US4904943 *Sep 7, 1988Feb 27, 1990Communications Research Laboratory Ministry Of Posts And TelecommunicationsMethod for detecting long waves and predicting earthquakes
US5159833 *Jun 29, 1990Nov 3, 1992Chevron Research And Technology CompanyAnalyzing a hydrocarbon reservoir by determining the response of that reservoir to tidal forces
US5198820Sep 18, 1991Mar 30, 1993Chevron Research And Technology CompanyCalibrating satellite altimetry measurements of geoidal height
US5218864Dec 10, 1991Jun 15, 1993Conoco Inc.Layer density determination using surface and deviated borehole gravity values
US5615114Dec 5, 1990Mar 25, 1997Petroscan AbMethod for mapping sea level undulations with applications to mineral and hydrocarbon prospecting
US5637797 *Jun 7, 1995Jun 10, 1997The Regents Of The University Of CaliforniaOptical fiber gravity meter
US5737219Oct 15, 1993Apr 7, 1998All-Russian Research Institute For Hydrogeology And Engineering GeologyMethod of monitoring deformation of geological structures and predicting geodynamic events
US5753813Dec 16, 1996May 19, 1998Halliburton Energy Services, Inc.Apparatus and method for monitoring formation compaction with improved accuracy
US5791187Mar 22, 1996Aug 11, 1998Changmin Co., Ltd.Level measurement method using measurements of water column pressure therefor
US6612171 *Aug 1, 2000Sep 2, 2003Schlumberger Technology CorporationGravity measuring apparatus
US6640190 *Feb 15, 2002Oct 28, 2003Schlumberger Technology CorporationEstimating subsurface subsidence and compaction
JP10351866A Title not available
Referenced by
Citing PatentFiling datePublication dateApplicantTitle
US7324406 *Dec 9, 2003Jan 29, 2008Sea Bed Geophysical AsSensor arrangement for seismic waves
US8249844Jul 6, 2006Aug 21, 2012Exxonmobil Upstream Research CompanyWell modeling associated with extraction of hydrocarbons from subsurface formations
US8265915Jun 13, 2008Sep 11, 2012Exxonmobil Upstream Research CompanyMethod for predicting well reliability by computer simulation
US8301425Jul 6, 2006Oct 30, 2012Exxonmobil Upstream Research CompanyWell modeling associated with extraction of hydrocarbons from subsurface formations
US8355873 *Nov 29, 2005Jan 15, 2013Halliburton Energy Services, Inc.Method of reservoir characterization and delineation based on observations of displacements at the earth's surface
US8423337Jun 10, 2008Apr 16, 2013Exxonmobil Upstream Research CompanyMethod for multi-scale geomechanical model analysis by computer simulation
US8548782Mar 22, 2011Oct 1, 2013Exxonmobil Upstream Research CompanyMethod for modeling deformation in subsurface strata
US8768672Mar 22, 2011Jul 1, 2014ExxonMobil. Upstream Research CompanyMethod for predicting time-lapse seismic timeshifts by computer simulation
US8914268Jan 5, 2010Dec 16, 2014Exxonmobil Upstream Research CompanyOptimizing well operating plans
US9085957Aug 10, 2010Jul 21, 2015Exxonmobil Upstream Research CompanyDiscretized physics-based models and simulations of subterranean regions, and methods for creating and using the same
US9164194Jun 10, 2013Oct 20, 2015Sheng-Yuan HsuMethod for modeling deformation in subsurface strata
US9465139May 10, 2012Oct 11, 2016Stefan KampshoffMethod for monitoring seafloor movements
US9651708Apr 18, 2012May 16, 2017Baker Hughes IncorporatedMethod of mapping reservoir fluid movement using gravity sensors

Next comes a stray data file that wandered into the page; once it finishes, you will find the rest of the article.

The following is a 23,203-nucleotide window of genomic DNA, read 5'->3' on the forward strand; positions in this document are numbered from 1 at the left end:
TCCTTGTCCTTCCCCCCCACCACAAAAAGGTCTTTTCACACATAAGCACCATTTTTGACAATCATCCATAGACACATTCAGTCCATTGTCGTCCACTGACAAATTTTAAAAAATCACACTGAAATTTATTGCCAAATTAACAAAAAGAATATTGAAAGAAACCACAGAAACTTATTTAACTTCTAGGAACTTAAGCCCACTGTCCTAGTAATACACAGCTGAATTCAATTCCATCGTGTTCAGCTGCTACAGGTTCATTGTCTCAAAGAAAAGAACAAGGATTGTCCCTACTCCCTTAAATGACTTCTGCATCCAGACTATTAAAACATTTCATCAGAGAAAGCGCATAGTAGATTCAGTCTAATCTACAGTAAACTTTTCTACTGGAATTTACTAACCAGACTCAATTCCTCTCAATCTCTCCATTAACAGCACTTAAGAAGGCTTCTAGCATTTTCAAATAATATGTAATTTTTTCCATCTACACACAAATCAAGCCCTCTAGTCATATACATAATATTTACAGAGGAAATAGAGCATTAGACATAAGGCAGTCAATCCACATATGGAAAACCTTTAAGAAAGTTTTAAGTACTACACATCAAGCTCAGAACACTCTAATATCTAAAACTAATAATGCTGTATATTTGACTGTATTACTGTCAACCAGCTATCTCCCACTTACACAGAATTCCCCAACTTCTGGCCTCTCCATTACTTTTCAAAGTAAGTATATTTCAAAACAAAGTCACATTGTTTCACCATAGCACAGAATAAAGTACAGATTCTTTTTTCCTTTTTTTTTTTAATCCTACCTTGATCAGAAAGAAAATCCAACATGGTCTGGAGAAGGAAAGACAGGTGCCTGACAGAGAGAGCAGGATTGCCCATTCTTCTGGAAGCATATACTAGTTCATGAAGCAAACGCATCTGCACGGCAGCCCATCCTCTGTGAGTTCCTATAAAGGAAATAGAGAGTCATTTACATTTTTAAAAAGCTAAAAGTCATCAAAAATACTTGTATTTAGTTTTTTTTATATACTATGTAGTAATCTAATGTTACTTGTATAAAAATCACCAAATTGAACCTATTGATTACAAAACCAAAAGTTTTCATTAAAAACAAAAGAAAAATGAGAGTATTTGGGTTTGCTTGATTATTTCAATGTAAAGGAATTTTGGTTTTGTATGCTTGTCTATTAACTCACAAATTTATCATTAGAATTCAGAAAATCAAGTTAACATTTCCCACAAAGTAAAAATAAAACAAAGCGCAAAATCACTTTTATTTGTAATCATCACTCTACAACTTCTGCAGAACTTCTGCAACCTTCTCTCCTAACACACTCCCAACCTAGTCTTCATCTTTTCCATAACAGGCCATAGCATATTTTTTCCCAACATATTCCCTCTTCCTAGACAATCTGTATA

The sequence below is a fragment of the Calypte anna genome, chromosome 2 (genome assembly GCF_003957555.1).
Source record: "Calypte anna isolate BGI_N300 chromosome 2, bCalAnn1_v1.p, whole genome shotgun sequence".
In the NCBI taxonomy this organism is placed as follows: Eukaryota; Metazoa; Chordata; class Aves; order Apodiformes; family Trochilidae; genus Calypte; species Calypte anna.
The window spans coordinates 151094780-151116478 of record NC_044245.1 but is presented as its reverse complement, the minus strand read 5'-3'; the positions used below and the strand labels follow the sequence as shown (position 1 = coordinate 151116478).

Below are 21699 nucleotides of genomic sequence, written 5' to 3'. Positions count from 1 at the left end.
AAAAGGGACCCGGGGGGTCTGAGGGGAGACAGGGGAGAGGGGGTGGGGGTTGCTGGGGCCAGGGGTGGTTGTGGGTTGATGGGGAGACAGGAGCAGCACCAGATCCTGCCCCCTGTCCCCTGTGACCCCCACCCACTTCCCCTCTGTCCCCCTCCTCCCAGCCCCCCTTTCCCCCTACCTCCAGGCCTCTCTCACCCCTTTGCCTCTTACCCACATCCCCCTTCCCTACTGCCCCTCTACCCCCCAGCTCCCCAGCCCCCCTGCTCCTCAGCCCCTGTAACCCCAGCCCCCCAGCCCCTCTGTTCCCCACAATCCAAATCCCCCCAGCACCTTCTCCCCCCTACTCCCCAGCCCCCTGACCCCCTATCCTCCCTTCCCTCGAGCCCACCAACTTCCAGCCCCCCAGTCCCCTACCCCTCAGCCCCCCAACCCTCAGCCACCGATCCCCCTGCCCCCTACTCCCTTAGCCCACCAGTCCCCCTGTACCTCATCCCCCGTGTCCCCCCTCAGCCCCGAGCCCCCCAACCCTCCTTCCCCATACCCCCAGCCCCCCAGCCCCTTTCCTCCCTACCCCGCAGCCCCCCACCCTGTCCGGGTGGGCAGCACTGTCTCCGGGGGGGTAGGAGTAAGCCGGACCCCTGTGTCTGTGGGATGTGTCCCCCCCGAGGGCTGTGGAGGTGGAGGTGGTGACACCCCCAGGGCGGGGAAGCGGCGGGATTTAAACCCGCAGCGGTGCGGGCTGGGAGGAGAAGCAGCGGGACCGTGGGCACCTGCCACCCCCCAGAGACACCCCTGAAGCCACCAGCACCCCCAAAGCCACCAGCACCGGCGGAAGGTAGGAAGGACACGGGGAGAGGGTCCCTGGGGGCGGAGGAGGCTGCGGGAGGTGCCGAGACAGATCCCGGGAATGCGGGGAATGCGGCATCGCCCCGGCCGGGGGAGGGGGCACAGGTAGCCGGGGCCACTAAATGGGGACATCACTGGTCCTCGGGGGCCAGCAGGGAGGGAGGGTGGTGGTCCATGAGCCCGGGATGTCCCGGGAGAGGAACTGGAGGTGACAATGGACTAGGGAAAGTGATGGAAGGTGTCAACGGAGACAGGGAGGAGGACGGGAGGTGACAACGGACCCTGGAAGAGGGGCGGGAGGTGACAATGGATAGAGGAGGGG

US20050105391 *Dec 9, 2003May 19, 2005Eivind BergSensor arrangement for seismic waves
US20070124079 *Nov 29, 2005May 31, 2007Ali MeseMethod of reservoir characterization and delineation based on observations of displacements at the earth's surface
US20090205819 *Jul 6, 2006Aug 20, 2009Dale Bruce AWell Modeling Associated With Extraction of Hydrocarbons From Subsurface Formations
US20090216508 *Jul 6, 2006Aug 27, 2009Bruce A DaleWell Modeling Associated With Extraction of Hydrocarbons From Subsurface Formations
US20100042326 *Oct 16, 2007Feb 18, 2010Stephen James BourneMethod of detecting a lateral boundary of a reservoir
US20100076740 *Sep 8, 2009Mar 25, 2010Schlumberger Technology CorporationSystem and method for well test design and interpretation
US20100107753 *Oct 16, 2007May 6, 2010Stephen James BourneMethod of detecting a lateral boundary of a reservoir
US20100191511 *Jun 10, 2008Jul 29, 2010Sheng-Yuan HsuMethod For Multi-Scale Geomechanical Model Analysis By Computer Simulation
US20100204972 *Jun 13, 2008Aug 12, 2010Sheng-Yuan HsuMethod For Predicting Well Reliability By Computer Simulation
US20100299111 *Jul 6, 2006Nov 25, 2010Dale Bruce AWell Modeling Associated With Extraction of Hydrocarbons From Subsurface Formations
US20110087471 *Nov 3, 2008Apr 14, 2011Exxonmobil Upstream Research CompanyMethods and Systems For Determining Near-Wellbore Characteristics and Reservoir Properties
WO2012152858A1May 10, 2012Nov 15, 2012Shell Internationale Research Maatschappij B.V.Method for monitoring seafloor movements
Classifications
U.S. Classification702/5, 73/382.00G
International ClassificationG01V9/00, G01C13/00, G01V1/38
Cooperative ClassificationG01V2210/6124, G01C13/00, G01V1/38, G01V9/00
European ClassificationG01C13/00, G01V1/38, G01V9/00
Legal Events
DateCodeEventDescription
Oct 15, 2002ASAssignment
Owner name: REGENTS OF THE UNIVERSITY OF CALIFORNIA, THE, CALI
Free format text: ASSIGNMENT OF ASSIGNORS INTEREST;ASSIGNORS:ZUMBERGE, MARK;HILDEBRAND, JOHN;REEL/FRAME:013389/0867;SIGNING DATES FROM 20020708 TO 20020907
Owner name: DEN NORSKE STATS OLJESELSKAP A.S., NORWAY
Free format text: ASSIGNMENT OF ASSIGNORS INTEREST;ASSIGNOR:EIKEN, OLA;REEL/FRAME:013389/0813
Effective date: 20020925
May 2, 2008FPAYFee payment
Year of fee payment: 4
Apr 27, 2012FPAYFee payment
Year of fee payment: 8
Oct 21, 2013ASAssignment
Owner name: STATOIL ASA, NORWAY
Free format text: CHANGE OF NAME;ASSIGNOR:DEN NORSKE STATS OLJESELSKAP AS;REEL/FRAME:031447/0656
Effective date: 20010511
Oct 25, 2013ASAssignment
Owner name: STATOILHYDRO ASA, NORWAY
Free format text: CHANGE OF NAME;ASSIGNOR:STATOIL ASA;REEL/FRAME:031495/0001
Effective date: 20071001
Oct 31, 2013ASAssignment
Owner name: STATOIL ASA, NORWAY
Free format text: CHANGE OF NAME;ASSIGNOR:STATOILHYDRO ASA;REEL/FRAME:031528/0807
Effective date: 20091102
Nov 13, 2013ASAssignment
Owner name: STATOIL PETROLEUM AS, NORWAY
Free format text: ASSIGNMENT OF ASSIGNORS INTEREST;ASSIGNOR:STATOIL ASA;REEL/FRAME:031627/0265
Effective date: 20130502
Apr 27, 2016FPAYFee payment
Year of fee payment: 12